So I've started asking my kids that question, too. I want them to think and to question; I want them to love to learn. I don't care whether they make important scientific discoveries or write poetry or fix cars; but I do hope that whatever path they end up on, that they'll never stop reading, thinking, learning, and asking questions.

So. Last night I was driving M. Peevie home from a birthday party, and I asked her, "M., what was the best question you asked today?"

She thought for a moment, remembering her day at school, and the fun party, and of course, the birthday cake. "I know what it was," she said confidently. "I asked, 'Can we have seconds?' "

Friday, January 11, 2008

My Worst Nightmare

C. Peevie got inadvertently abandoned yesterday. A friend who was supposed to pick him up forgot to do so. I expected him home by 4:30, but by 4:45 I started to wonder where he was. I figured my friend was running late or had stopped off with the boys to get a snack. Finally, I called her at 5. She picked up the phone, and as soon as she heard my voice, she realized what had happened.

"Oh, my God," she said. "I completely forgot I was supposed to pick him up!"

She started to tell me how she had gotten distracted, but I begged off in order to call the school. When no one answered--of course not! It was after 5 p.m.!--I herded the other kids in the car, and went searching for him. Maybe he was still sitting in the trees outside of the school, where he usually waits for me.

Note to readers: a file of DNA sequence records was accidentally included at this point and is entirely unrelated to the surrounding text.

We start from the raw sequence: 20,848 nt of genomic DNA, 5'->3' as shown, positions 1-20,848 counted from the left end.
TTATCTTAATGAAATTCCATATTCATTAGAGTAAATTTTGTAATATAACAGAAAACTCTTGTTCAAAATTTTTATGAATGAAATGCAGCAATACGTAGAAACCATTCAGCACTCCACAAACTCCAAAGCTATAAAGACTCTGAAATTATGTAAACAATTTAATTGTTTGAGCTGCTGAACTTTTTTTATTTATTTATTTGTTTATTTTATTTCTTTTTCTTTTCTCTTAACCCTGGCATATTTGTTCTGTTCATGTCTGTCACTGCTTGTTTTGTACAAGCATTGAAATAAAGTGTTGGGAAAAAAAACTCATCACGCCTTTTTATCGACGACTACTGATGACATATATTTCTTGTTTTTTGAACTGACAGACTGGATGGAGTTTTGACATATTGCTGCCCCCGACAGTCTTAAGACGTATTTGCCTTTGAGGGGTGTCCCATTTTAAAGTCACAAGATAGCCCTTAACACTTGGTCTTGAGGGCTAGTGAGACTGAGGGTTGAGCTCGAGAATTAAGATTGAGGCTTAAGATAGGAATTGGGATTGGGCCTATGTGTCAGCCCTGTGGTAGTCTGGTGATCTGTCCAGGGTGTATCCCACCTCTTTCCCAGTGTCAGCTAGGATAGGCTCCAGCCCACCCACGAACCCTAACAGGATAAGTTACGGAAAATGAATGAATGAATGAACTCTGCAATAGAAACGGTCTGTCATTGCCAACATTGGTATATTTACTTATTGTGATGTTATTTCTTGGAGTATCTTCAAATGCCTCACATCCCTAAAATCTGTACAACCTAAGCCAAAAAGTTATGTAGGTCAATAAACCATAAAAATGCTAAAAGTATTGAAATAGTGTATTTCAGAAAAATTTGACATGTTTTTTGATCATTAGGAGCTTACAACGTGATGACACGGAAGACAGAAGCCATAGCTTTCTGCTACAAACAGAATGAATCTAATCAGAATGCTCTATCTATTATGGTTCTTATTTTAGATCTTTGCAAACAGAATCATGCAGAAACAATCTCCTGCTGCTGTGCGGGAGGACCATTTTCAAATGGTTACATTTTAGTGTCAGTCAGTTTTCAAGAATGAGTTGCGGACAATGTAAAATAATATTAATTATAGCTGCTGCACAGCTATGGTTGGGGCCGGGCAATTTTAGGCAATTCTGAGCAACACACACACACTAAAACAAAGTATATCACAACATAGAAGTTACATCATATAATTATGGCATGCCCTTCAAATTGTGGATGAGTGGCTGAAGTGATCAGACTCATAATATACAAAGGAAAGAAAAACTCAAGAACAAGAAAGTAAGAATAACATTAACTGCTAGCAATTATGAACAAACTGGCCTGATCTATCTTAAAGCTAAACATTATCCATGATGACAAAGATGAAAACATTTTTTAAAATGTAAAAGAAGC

Meanwhile, I called a friend who lives near the school: no answer on either the home phone or the cell phone. There was no soggy boy waiting in the trees, and I banged desperately on the door of the school until the maintenance person let me in. Of course he wasn't there, either.

Back in the car, A. Peevie and M. Peevie were starting to worry about their big brother, and we all said a short prayer for C. Peevie. The phone rang; it was the nearby friend. "Is C. Peevie with you?" I asked, knowing the answer. He wasn't.

"OK, kids, he probably walked home," I told them. "We're going to drive home slowly, and I want you guys to look out the window. Holler if you see somebody that might be your brother."

We started driving home, but of course, there was more than one route he could have taken. I turned down Avondale, windshield wipers scraping obnoxiously. We passed the firehouse, and headed toward the park along a really dark and lonely stretch of road. I felt fear rising in my throat, but I swallowed it back down.